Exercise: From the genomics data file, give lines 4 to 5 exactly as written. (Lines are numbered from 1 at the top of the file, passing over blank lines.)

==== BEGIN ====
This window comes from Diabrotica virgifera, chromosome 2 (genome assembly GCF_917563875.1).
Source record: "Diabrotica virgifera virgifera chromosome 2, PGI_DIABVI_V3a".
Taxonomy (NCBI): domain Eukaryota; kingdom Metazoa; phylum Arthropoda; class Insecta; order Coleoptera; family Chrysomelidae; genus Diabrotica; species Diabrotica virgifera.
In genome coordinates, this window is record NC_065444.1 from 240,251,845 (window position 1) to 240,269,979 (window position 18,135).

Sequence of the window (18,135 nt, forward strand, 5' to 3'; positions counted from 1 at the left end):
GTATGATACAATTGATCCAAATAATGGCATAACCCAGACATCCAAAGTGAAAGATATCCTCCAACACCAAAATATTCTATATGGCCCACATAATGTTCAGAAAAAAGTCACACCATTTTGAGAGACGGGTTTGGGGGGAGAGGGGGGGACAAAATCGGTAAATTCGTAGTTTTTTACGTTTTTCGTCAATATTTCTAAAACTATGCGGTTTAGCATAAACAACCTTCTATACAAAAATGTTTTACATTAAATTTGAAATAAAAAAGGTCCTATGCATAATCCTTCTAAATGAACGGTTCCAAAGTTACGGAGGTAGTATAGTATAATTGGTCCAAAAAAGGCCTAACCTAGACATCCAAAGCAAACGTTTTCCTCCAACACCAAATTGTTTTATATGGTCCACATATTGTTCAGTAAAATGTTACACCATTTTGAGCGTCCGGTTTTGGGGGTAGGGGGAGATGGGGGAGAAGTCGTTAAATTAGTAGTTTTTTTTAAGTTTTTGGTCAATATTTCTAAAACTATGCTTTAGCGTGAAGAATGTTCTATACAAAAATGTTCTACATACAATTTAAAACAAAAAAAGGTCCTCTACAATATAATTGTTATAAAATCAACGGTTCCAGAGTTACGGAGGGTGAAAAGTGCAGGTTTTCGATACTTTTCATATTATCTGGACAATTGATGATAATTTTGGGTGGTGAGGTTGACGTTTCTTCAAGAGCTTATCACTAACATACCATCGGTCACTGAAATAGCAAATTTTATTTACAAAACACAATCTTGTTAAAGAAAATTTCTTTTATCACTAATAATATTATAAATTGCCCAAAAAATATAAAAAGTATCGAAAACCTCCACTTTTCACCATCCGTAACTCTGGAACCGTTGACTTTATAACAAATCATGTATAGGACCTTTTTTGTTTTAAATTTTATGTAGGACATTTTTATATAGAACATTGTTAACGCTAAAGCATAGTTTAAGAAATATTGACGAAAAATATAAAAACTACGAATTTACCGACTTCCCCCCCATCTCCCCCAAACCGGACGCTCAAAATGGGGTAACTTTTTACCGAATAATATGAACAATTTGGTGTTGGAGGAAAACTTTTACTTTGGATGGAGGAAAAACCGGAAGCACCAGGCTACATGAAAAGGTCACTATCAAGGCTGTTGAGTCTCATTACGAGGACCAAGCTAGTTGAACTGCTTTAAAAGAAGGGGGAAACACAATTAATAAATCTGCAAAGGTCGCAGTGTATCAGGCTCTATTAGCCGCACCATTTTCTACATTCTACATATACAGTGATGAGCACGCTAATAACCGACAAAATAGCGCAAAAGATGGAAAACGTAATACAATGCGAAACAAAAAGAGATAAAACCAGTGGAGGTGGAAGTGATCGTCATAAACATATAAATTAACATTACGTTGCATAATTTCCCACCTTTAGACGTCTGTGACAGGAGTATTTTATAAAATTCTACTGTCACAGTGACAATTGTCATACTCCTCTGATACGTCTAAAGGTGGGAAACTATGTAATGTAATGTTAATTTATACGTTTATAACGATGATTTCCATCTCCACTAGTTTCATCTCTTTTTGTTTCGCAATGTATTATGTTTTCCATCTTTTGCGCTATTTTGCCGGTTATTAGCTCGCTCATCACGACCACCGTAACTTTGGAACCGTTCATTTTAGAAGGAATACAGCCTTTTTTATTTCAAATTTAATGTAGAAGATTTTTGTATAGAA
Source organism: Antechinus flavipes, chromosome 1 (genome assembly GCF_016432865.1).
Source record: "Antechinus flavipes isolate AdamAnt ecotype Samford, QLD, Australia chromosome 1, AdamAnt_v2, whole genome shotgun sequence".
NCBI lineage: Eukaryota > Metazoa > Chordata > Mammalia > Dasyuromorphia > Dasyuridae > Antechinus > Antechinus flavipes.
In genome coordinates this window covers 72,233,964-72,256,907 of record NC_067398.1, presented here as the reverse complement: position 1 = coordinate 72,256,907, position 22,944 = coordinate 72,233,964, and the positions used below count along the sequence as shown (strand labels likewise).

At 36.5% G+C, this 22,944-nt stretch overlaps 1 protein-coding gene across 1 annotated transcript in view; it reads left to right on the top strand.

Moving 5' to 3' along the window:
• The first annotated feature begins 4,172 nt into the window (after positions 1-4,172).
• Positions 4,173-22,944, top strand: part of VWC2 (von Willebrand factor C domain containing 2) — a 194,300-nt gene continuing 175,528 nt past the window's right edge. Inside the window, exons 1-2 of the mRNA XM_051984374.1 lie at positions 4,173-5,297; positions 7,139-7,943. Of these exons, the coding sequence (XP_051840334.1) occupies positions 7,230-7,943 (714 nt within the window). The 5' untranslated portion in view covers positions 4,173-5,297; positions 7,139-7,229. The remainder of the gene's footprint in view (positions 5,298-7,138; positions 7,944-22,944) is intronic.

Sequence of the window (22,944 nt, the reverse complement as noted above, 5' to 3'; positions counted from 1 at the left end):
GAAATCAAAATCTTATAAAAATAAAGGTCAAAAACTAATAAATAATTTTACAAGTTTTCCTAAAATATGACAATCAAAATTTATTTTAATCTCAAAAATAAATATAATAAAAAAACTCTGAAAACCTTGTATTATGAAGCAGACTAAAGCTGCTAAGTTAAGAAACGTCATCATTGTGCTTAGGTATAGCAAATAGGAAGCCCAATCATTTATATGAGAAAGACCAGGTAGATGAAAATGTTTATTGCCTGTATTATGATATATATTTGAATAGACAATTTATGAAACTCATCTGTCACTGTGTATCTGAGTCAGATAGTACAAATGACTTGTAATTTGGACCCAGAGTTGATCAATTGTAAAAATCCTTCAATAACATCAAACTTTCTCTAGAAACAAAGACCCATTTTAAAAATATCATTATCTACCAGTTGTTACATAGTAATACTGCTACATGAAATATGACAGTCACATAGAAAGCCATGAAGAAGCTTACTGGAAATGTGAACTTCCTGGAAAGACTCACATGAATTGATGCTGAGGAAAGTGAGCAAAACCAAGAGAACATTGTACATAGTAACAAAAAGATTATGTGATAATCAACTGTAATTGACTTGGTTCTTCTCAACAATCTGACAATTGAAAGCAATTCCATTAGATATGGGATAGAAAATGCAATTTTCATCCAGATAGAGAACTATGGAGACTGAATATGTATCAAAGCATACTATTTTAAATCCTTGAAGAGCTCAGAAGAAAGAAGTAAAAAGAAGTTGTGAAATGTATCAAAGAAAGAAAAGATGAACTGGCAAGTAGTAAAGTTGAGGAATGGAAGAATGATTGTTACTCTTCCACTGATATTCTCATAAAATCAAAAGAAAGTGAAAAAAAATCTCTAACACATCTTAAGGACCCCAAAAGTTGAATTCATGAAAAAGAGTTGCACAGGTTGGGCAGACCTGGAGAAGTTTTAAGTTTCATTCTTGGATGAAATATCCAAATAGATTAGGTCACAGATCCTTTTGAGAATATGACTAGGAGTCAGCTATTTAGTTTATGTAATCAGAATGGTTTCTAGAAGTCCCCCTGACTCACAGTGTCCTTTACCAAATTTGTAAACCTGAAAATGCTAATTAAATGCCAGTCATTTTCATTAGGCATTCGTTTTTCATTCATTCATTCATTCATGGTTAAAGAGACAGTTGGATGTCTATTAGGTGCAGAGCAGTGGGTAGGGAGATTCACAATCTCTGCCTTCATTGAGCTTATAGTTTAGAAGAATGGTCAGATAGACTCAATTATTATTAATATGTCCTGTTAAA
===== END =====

In genome coordinates, this window is record NC_065444.1 from 240,251,845 (window position 1) to 240,269,979 (window position 18,135).

Sequence of the window (18,135 nt, forward strand, 5' to 3'; positions counted from 1 at the left end):